Power is typically predicated on factors like wealth and gender, but when everything goes awry and status no longer matters, power can come from unusual places. “Triangle of Sadness” — written and directed by Swedish filmmaker Ruben Östlund — uniquely and bitingly tackles social roles on a luxury yacht filled with the ultra-wealthy.
The film — which won the Palme d’Or at the 2022 Cannes Film Festival — is broken up into three parts. The first part follows Carl and Yaya, two wealthy models in a rocky relationship with each other. Carl is irritated because he always pays for Yaya’s dinner even though she makes more money than he does. On the way home from a date, he voices his displeasure to her, saying he doesn’t want to conform to conventional gender roles — he wants an equal relationship. Östlund employs the long shot in this scene and throughout the entire film, letting us see every subtle facial expression and feel every uncomfortable silence.
Carl and Yaya’s discussion about gender roles sets the table for the rest of the film and its commentary on how different social statuses give certain people power. The couple receives an invitation to a luxury yacht, setting the scene for the second part of the film. Immediately, the division between the workers and the passengers is clear. Along with Carl and Yaya, the ultra-wealthy passengers include a Ronald Reagan-loving Russian oligarch, a hand grenade manufacturer from England and a German woman who, due to a stroke, can only speak the words “in den wolken.” The captain of the ship — hilariously played by Woody Harrelson — seems too drunk and too negligent to be in charge of a yacht. The head of the crew, Paula, has to repeatedly knock on the door of his chambers to remind him to do his job.
In the most memorable scene of the entire film, the passengers gather for a fancy dinner where they get to meet the captain. Unfortunately, a storm hits during the dinner, causing the boat to relentlessly tremble and sway. Östlund’s direction impressively makes the audience feel seasick along with the characters. The camera shakes and turns as the boat does. In the background, doors slam, babies cry and glasses break. By the end of this chaotic scene, not only are the passengers vomiting and defecating, but the audience, too, feels nauseated.
Östlund’s screenplay brilliantly portrays the stark differences in privilege at play on the yacht. In one scene, Carl complains to Paula about one of the workers taking his shirt off. Paula profusely apologizes and calls such behavior inappropriate. Ironically, Carl is shirtless during this scene, and no one complains about it. Obviously, wealth, status and occupation all play into this power dynamic. But when catastrophe strikes the yacht, the conventions of power turn on their head.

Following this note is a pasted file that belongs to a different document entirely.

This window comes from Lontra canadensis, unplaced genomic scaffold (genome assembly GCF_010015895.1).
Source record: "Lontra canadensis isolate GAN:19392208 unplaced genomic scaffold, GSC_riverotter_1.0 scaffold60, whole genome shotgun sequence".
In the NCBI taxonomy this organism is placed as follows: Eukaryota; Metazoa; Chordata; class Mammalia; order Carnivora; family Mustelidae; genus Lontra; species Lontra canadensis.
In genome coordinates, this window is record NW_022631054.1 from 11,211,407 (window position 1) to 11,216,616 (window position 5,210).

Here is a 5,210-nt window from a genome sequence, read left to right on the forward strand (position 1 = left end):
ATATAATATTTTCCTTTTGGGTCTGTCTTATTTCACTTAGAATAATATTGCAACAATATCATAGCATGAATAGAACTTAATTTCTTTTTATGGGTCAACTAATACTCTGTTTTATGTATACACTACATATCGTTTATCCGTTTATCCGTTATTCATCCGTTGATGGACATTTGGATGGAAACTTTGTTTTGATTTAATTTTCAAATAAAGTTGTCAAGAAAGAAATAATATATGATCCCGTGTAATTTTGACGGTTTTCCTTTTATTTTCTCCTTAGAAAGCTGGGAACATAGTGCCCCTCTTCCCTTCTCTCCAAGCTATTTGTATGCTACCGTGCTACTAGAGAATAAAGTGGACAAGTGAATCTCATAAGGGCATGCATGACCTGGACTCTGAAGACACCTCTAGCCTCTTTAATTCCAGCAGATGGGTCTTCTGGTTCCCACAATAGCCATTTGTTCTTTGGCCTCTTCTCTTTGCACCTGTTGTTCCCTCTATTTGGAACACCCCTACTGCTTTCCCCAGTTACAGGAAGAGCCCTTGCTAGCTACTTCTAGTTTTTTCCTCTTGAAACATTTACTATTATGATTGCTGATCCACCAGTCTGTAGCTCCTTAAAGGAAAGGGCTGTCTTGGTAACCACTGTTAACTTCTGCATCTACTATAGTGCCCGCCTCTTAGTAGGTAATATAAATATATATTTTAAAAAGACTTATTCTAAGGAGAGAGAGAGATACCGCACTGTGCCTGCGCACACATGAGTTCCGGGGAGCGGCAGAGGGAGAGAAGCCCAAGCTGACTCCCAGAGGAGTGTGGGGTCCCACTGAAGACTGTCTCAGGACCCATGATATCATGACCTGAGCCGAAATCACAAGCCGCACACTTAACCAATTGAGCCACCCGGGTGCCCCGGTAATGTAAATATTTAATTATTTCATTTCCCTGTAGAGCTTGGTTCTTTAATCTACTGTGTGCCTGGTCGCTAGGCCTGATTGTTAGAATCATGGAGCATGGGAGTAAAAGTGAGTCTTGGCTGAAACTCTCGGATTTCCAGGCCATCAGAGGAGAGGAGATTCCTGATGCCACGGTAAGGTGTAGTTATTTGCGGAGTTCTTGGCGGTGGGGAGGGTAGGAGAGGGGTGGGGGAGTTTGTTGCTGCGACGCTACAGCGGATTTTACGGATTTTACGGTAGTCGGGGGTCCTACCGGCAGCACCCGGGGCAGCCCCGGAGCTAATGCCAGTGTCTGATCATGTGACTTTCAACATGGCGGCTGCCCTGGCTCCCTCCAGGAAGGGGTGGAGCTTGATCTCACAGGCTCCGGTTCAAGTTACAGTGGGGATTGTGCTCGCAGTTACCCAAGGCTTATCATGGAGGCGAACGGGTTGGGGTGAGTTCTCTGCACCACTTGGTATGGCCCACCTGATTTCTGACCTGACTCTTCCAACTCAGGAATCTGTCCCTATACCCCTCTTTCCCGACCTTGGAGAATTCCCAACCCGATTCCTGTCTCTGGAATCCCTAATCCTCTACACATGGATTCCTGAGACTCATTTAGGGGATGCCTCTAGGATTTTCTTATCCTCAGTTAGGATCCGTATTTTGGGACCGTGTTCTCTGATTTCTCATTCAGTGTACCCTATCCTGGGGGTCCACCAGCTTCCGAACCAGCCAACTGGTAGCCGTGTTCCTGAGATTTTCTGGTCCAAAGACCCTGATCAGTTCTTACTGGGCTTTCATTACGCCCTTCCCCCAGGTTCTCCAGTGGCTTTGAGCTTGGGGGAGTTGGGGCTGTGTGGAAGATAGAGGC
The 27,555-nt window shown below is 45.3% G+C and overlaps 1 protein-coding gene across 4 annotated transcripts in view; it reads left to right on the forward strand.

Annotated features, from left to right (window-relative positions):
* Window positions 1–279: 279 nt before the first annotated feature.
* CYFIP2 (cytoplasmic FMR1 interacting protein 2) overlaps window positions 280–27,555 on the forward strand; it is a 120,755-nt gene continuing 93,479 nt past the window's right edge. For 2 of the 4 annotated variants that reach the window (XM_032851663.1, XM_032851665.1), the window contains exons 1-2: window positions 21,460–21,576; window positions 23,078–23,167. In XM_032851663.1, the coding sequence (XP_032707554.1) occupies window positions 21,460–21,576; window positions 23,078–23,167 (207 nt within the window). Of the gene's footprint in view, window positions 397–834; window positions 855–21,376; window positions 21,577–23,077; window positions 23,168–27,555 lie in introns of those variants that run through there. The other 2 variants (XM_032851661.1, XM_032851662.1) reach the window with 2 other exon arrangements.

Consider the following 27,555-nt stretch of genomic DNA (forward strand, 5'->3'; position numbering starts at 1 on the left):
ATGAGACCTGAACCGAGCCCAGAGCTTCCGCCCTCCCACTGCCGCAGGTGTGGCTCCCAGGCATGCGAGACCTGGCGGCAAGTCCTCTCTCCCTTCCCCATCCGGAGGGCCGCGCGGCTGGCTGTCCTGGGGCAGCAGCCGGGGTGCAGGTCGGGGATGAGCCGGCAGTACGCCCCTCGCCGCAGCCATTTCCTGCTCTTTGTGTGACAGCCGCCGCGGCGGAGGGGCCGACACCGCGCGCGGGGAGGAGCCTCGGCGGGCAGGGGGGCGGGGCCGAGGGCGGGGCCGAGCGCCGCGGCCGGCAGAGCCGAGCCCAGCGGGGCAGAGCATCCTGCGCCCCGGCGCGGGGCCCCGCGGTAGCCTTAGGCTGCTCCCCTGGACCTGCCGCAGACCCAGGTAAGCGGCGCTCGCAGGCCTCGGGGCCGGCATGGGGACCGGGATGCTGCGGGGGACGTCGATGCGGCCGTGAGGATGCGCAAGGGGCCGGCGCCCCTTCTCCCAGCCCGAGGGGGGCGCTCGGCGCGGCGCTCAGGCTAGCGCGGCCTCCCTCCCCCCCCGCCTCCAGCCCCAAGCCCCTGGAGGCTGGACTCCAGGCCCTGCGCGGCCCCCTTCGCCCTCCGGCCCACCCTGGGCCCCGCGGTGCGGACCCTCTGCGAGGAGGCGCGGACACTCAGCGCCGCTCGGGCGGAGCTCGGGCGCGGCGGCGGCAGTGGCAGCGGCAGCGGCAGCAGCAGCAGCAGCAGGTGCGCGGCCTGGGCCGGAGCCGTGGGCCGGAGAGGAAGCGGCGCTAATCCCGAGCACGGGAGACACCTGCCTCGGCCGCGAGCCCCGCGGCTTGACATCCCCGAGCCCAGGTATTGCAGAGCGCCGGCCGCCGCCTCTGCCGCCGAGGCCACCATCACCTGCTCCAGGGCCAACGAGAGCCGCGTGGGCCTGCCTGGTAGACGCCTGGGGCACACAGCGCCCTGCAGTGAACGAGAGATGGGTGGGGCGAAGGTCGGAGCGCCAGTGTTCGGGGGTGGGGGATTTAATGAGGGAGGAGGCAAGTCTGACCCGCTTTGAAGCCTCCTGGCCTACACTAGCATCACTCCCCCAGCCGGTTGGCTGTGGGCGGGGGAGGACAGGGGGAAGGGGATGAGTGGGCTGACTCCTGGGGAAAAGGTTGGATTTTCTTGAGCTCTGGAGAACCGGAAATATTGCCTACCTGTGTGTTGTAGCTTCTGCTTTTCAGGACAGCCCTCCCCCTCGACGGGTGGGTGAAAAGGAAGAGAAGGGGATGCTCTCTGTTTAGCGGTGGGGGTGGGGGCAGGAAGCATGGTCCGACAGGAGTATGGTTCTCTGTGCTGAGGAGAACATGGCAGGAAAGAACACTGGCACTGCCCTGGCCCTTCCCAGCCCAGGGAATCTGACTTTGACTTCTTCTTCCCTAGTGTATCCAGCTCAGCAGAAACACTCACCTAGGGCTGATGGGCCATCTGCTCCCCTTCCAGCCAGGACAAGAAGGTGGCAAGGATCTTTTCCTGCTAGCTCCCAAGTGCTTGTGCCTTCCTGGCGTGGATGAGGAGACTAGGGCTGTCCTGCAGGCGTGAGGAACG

During the third part of the film, Carl, Yaya, Paula and several others end up marooned on a remote island and struggle for their survival. Abigail — who cleaned toilets on the yacht -– is the only one who knows how to start a fire. On the first day on the island, she catches a fish and cooks it for dinner. She gives everyone a piece and keeps the rest for herself. Paula criticizes her for not sharing more food; after all, Paula’s occupation has conditioned her to loyally serve those above her. Abigail, having done all the work, realizes she can use her survival skills to take charge and get what she wants out of everyone else.
Everyone on the island must adopt a new social role because of the new dynamics of the situation. Abigail becomes the pragmatic and stern leader instead of a toilet cleaner. Carl – who was frustrated about the expectations of being the “man” in his relationship with Yaya – submissively gives Abigail sexual favors in return for more food. Dimitry – the staunch capitalist from Russia – proposes a system where everyone gets fed, regardless of one’s own abilities. The brilliance of “Triangle of Sadness” comes from how Östlund navigates each character’s reaction to the shattering of all social structure.
“Triangle of Sadness” also delivers so many laughs. In a particularly hilarious scene, Dimitry and the captain drunkenly argue about wealth and taxes over the yacht’s intercom, while everyone else on the boat struggles with seasickness and nausea. The film makes sure to point out the irony of an American communist and a Russian capitalist discussing economics on a billion-dollar boat, as the two men stumble over their words, haphazardly quote the likes of Marx, Chomsky and Thatcher, and fail to notice the people banging on the door to tell them to stop.
With a runtime of two and a half hours, the film could have easily felt bloated with inconsequential moments, but every scene contained fascinating characters, hilarious situations or thoughtful commentary, preventing the film from dragging too much. Östlund’s clever screenplay and nuanced direction make the two and a half hours a riveting watch, even down to the very last shot.